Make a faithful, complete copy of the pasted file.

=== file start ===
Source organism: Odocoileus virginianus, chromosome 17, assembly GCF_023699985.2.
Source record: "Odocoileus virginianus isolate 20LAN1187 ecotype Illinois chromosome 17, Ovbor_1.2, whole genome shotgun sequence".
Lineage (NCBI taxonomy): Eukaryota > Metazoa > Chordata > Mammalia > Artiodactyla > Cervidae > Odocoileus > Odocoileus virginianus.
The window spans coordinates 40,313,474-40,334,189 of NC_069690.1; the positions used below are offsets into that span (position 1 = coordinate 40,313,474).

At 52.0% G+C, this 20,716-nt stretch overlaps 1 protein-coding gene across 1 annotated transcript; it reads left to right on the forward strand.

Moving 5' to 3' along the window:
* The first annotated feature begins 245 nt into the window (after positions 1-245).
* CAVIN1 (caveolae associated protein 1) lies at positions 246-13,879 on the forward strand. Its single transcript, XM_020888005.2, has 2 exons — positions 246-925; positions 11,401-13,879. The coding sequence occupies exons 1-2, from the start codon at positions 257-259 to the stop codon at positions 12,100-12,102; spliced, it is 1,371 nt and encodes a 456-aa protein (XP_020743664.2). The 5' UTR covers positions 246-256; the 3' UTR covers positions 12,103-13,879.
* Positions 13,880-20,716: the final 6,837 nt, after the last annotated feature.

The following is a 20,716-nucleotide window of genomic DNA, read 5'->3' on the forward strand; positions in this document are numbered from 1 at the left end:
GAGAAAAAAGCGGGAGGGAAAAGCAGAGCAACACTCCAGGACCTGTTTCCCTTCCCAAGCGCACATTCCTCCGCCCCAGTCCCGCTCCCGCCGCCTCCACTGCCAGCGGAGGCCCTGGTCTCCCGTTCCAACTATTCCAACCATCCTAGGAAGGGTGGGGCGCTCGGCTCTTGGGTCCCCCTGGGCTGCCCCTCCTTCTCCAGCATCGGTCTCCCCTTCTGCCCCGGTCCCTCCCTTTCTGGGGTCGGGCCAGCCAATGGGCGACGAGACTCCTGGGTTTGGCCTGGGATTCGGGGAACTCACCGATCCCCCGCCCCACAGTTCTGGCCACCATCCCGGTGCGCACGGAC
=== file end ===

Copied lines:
Source organism: Odocoileus virginianus, chromosome 17, assembly GCF_023699985.2.
Source record: "Odocoileus virginianus isolate 20LAN1187 ecotype Illinois chromosome 17, Ovbor_1.2, whole genome shotgun sequence".
Lineage (NCBI taxonomy): Eukaryota > Metazoa > Chordata > Mammalia > Artiodactyla > Cervidae > Odocoileus > Odocoileus virginianus.
The window spans coordinates 40,313,474-40,334,189 of NC_069690.1; the positions used below are offsets into that span (position 1 = coordinate 40,313,474).

At 52.0% G+C, this 20,716-nt stretch overlaps 1 protein-coding gene across 1 annotated transcript; it reads left to right on the forward strand.

Moving 5' to 3' along the window:
* The first annotated feature begins 245 nt into the window (after positions 1-245).
* CAVIN1 (caveolae associated protein 1) lies at positions 246-13,879 on the forward strand. Its single transcript, XM_020888005.2, has 2 exons — positions 246-925; positions 11,401-13,879. The coding sequence occupies exons 1-2, from the start codon at positions 257-259 to the stop codon at positions 12,100-12,102; spliced, it is 1,371 nt and encodes a 456-aa protein (XP_020743664.2). The 5' UTR covers positions 246-256; the 3' UTR covers positions 12,103-13,879.
* Positions 13,880-20,716: the final 6,837 nt, after the last annotated feature.

The following is a 20,716-nucleotide window of genomic DNA, read 5'->3' on the forward strand; positions in this document are numbered from 1 at the left end:
GAGAAAAAAGCGGGAGGGAAAAGCAGAGCAACACTCCAGGACCTGTTTCCCTTCCCAAGCGCACATTCCTCCGCCCCAGTCCCGCTCCCGCCGCCTCCACTGCCAGCGGAGGCCCTGGTCTCCCGTTCCAACTATTCCAACCATCCTAGGAAGGGTGGGGCGCTCGGCTCTTGGGTCCCCCTGGGCTGCCCCTCCTTCTCCAGCATCGGTCTCCCCTTCTGCCCCGGTCCCTCCCTTTCTGGGGTCGGGCCAGCCAATGGGCGACGAGACTCCTGGGTTTGGCCTGGGATTCGGGGAACTCACCGATCCCCCGCCCCACAGTTCTGGCCACCATCCCGGTGCGCACGGAC